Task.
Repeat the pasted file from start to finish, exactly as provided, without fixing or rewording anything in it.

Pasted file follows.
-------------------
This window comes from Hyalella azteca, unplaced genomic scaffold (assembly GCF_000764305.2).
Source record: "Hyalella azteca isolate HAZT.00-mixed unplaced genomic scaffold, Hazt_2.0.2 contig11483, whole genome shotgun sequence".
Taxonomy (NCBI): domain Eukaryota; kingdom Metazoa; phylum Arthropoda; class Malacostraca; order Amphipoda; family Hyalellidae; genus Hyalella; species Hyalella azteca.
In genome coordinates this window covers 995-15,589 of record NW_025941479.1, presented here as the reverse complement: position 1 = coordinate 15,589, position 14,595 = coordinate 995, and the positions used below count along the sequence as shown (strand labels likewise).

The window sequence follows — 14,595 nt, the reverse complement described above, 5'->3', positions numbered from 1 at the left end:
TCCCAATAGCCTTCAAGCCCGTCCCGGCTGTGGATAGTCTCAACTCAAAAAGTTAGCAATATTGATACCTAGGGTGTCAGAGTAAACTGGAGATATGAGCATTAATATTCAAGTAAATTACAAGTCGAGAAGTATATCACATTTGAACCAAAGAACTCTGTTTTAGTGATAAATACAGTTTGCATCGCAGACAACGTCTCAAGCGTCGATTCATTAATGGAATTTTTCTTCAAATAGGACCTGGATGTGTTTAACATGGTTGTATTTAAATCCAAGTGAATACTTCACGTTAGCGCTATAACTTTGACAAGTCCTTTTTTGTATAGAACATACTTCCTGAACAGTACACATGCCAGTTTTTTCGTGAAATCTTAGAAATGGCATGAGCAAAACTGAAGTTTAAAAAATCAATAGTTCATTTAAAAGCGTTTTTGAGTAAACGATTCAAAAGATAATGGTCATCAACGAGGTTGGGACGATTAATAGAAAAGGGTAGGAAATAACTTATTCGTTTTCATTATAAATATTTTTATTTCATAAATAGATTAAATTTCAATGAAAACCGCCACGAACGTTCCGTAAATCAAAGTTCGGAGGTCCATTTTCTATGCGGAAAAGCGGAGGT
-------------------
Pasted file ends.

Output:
This window comes from Hyalella azteca, unplaced genomic scaffold (assembly GCF_000764305.2).
Source record: "Hyalella azteca isolate HAZT.00-mixed unplaced genomic scaffold, Hazt_2.0.2 contig11483, whole genome shotgun sequence".
Taxonomy (NCBI): domain Eukaryota; kingdom Metazoa; phylum Arthropoda; class Malacostraca; order Amphipoda; family Hyalellidae; genus Hyalella; species Hyalella azteca.
In genome coordinates this window covers 995-15,589 of record NW_025941479.1, presented here as the reverse complement: position 1 = coordinate 15,589, position 14,595 = coordinate 995, and the positions used below count along the sequence as shown (strand labels likewise).

The window sequence follows — 14,595 nt, the reverse complement described above, 5'->3', positions numbered from 1 at the left end:
TCCCAATAGCCTTCAAGCCCGTCCCGGCTGTGGATAGTCTCAACTCAAAAAGTTAGCAATATTGATACCTAGGGTGTCAGAGTAAACTGGAGATATGAGCATTAATATTCAAGTAAATTACAAGTCGAGAAGTATATCACATTTGAACCAAAGAACTCTGTTTTAGTGATAAATACAGTTTGCATCGCAGACAACGTCTCAAGCGTCGATTCATTAATGGAATTTTTCTTCAAATAGGACCTGGATGTGTTTAACATGGTTGTATTTAAATCCAAGTGAATACTTCACGTTAGCGCTATAACTTTGACAAGTCCTTTTTTGTATAGAACATACTTCCTGAACAGTACACATGCCAGTTTTTTCGTGAAATCTTAGAAATGGCATGAGCAAAACTGAAGTTTAAAAAATCAATAGTTCATTTAAAAGCGTTTTTGAGTAAACGATTCAAAAGATAATGGTCATCAACGAGGTTGGGACGATTAATAGAAAAGGGTAGGAAATAACTTATTCGTTTTCATTATAAATATTTTTATTTCATAAATAGATTAAATTTCAATGAAAACCGCCACGAACGTTCCGTAAATCAAAGTTCGGAGGTCCATTTTCTATGCGGAAAAGCGGAGGT